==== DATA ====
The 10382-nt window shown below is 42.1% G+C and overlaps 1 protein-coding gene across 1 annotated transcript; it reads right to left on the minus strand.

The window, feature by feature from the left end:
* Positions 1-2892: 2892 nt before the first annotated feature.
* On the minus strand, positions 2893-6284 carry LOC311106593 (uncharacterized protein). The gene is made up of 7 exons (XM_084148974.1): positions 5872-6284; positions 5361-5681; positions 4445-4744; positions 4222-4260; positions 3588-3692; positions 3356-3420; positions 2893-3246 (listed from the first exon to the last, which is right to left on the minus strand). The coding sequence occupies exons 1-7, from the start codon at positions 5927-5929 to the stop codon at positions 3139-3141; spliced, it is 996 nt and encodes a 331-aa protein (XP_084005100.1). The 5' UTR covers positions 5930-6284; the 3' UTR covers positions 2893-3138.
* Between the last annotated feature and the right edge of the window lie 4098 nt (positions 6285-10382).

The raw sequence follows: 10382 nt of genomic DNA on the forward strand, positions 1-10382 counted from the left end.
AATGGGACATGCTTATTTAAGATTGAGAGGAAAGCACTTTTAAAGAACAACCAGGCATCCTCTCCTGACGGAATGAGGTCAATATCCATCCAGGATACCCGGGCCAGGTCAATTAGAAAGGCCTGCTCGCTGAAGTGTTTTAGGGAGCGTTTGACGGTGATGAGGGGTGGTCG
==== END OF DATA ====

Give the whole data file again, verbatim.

The 10382-nt window shown below is 42.1% G+C and overlaps 1 protein-coding gene across 1 annotated transcript; it reads right to left on the minus strand.

The window, feature by feature from the left end:
* Positions 1-2892: 2892 nt before the first annotated feature.
* On the minus strand, positions 2893-6284 carry LOC311106593 (uncharacterized protein). The gene is made up of 7 exons (XM_084148974.1): positions 5872-6284; positions 5361-5681; positions 4445-4744; positions 4222-4260; positions 3588-3692; positions 3356-3420; positions 2893-3246 (listed from the first exon to the last, which is right to left on the minus strand). The coding sequence occupies exons 1-7, from the start codon at positions 5927-5929 to the stop codon at positions 3139-3141; spliced, it is 996 nt and encodes a 331-aa protein (XP_084005100.1). The 5' UTR covers positions 5930-6284; the 3' UTR covers positions 2893-3138.
* Between the last annotated feature and the right edge of the window lie 4098 nt (positions 6285-10382).

The raw sequence follows: 10382 nt of genomic DNA on the forward strand, positions 1-10382 counted from the left end.
AATGGGACATGCTTATTTAAGATTGAGAGGAAAGCACTTTTAAAGAACAACCAGGCATCCTCTCCTGACGGAATGAGGTCAATATCCATCCAGGATACCCGGGCCAGGTCAATTAGAAAGGCCTGCTCGCTGAAGTGTTTTAGGGAGCGTTTGACGGTGATGAGGGGTGGTCG